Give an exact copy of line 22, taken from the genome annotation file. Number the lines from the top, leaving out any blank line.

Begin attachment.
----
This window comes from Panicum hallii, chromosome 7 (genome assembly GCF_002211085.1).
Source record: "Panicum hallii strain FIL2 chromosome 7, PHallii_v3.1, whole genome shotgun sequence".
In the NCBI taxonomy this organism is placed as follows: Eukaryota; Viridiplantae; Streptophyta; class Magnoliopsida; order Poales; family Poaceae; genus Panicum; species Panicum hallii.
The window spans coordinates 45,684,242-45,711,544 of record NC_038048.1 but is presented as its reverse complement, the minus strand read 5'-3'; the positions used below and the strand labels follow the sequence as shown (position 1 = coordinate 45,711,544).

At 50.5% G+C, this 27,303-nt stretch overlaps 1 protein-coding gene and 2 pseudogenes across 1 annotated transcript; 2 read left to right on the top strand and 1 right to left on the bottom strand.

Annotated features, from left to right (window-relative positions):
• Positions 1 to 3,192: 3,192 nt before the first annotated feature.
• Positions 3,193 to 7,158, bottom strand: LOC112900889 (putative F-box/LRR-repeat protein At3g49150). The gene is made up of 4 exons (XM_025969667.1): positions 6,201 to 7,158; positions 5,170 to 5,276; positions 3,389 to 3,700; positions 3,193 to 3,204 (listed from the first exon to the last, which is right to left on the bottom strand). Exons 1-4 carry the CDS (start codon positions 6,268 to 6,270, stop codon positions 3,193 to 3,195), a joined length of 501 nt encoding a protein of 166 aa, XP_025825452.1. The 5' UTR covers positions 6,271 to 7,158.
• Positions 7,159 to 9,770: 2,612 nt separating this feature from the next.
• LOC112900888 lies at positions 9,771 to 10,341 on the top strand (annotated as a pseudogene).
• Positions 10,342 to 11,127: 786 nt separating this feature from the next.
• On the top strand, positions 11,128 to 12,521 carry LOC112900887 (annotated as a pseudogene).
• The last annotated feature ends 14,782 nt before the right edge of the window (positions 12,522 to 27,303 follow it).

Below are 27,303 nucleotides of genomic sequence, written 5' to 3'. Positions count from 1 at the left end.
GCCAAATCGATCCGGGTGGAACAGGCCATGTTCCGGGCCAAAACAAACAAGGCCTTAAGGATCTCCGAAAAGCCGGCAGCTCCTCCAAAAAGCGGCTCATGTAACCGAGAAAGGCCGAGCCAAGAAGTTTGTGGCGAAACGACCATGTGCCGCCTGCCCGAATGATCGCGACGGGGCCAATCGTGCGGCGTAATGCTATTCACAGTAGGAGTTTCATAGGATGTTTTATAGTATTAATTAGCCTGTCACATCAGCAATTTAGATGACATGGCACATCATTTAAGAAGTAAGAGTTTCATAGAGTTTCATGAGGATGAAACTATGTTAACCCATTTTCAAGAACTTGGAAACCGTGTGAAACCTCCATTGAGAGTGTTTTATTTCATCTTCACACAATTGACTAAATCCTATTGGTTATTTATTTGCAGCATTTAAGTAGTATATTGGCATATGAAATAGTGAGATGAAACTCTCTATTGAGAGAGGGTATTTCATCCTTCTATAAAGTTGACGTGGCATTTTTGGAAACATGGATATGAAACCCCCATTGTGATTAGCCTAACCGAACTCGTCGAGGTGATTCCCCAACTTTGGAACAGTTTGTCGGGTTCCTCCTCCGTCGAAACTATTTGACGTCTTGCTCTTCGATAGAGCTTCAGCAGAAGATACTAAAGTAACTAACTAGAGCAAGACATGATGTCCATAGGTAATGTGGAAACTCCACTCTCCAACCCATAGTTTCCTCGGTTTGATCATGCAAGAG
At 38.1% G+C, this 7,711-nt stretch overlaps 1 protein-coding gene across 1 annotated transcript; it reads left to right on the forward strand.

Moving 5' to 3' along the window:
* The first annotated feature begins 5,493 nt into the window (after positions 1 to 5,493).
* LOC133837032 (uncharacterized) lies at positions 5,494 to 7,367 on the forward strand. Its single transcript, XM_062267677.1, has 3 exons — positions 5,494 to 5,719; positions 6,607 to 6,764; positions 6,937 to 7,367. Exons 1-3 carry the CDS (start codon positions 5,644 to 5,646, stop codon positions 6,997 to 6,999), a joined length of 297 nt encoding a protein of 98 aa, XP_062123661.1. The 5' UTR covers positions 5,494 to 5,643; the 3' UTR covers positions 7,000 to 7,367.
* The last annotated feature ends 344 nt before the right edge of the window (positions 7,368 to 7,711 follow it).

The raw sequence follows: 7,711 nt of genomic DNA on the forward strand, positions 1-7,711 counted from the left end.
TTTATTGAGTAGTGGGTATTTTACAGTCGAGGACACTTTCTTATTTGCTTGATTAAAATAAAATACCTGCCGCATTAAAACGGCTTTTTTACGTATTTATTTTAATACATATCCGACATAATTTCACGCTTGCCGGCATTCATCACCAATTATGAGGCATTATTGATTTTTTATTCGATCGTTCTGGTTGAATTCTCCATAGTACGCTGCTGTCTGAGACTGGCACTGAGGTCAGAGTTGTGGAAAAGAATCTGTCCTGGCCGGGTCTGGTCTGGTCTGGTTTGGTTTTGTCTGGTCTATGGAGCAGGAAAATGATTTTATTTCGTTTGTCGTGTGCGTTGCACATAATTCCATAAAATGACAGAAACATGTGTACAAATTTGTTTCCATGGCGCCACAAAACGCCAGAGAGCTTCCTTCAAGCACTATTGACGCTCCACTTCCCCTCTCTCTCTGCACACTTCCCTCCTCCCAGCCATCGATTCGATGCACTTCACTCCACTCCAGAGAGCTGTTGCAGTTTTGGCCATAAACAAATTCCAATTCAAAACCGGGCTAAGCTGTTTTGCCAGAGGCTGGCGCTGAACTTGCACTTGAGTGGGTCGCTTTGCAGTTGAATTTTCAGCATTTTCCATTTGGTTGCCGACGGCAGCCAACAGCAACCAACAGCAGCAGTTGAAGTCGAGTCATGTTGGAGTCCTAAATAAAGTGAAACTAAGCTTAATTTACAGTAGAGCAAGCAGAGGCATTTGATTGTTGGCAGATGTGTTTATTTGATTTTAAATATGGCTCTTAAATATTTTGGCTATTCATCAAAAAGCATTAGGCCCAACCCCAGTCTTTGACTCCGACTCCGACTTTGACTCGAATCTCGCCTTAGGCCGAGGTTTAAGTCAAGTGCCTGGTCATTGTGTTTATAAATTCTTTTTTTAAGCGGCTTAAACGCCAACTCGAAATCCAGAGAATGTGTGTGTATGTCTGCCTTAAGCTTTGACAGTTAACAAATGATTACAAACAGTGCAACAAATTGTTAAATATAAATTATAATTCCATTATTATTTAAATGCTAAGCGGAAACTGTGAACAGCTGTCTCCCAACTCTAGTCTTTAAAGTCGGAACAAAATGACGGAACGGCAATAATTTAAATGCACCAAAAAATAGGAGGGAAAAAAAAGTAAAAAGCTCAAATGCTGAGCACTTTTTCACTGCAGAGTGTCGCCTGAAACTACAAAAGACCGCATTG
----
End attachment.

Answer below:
TTTATTGAGTAGTGGGTATTTTACAGTCGAGGACACTTTCTTATTTGCTTGATTAAAATAAAATACCTGCCGCATTAAAACGGCTTTTTTACGTATTTATTTTAATACATATCCGACATAATTTCACGCTTGCCGGCATTCATCACCAATTATGAGGCATTATTGATTTTTTATTCGATCGTTCTGGTTGAATTCTCCATAGTACGCTGCTGTCTGAGACTGGCACTGAGGTCAGAGTTGTGGAAAAGAATCTGTCCTGGCCGGGTCTGGTCTGGTCTGGTTTGGTTTTGTCTGGTCTATGGAGCAGGAAAATGATTTTATTTCGTTTGTCGTGTGCGTTGCACATAATTCCATAAAATGACAGAAACATGTGTACAAATTTGTTTCCATGGCGCCACAAAACGCCAGAGAGCTTCCTTCAAGCACTATTGACGCTCCACTTCCCCTCTCTCTCTGCACACTTCCCTCCTCCCAGCCATCGATTCGATGCACTTCACTCCACTCCAGAGAGCTGTTGCAGTTTTGGCCATAAACAAATTCCAATTCAAAACCGGGCTAAGCTGTTTTGCCAGAGGCTGGCGCTGAACTTGCACTTGAGTGGGTCGCTTTGCAGTTGAATTTTCAGCATTTTCCATTTGGTTGCCGACGGCAGCCAACAGCAACCAACAGCAGCAGTTGAAGTCGAGTCATGTTGGAGTCCTAAATAAAGTGAAACTAAGCTTAATTTACAGTAGAGCAAGCAGAGGCATTTGATTGTTGGCAGATGTGTTTATTTGATTTTAAATATGGCTCTTAAATATTTTGGCTATTCATCAAAAAGCATTAGGCCCAACCCCAGTCTTTGACTCCGACTCCGACTTTGACTCGAATCTCGCCTTAGGCCGAGGTTTAAGTCAAGTGCCTGGTCATTGTGTTTATAAATTCTTTTTTTAAGCGGCTTAAACGCCAACTCGAAATCCAGAGAATGTGTGTGTATGTCTGCCTTAAGCTTTGACAGTTAACAAATGATTACAAACAGTGCAACAAATTGTTAAATATAAATTATAATTCCATTATTATTTAAATGCTAAGCGGAAACTGTGAACAGCTGTCTCCCAACTCTAGTCTTTAAAGTCGGAACAAAATGACGGAACGGCAATAATTTAAATGCACCAAAAAATAGGAGGGAAAAAAAAGTAAAAAGCTCAAATGCTGAGCACTTTTTCACTGCAGAGTGTCGCCTGAAACTACAAAAGACCGCATTG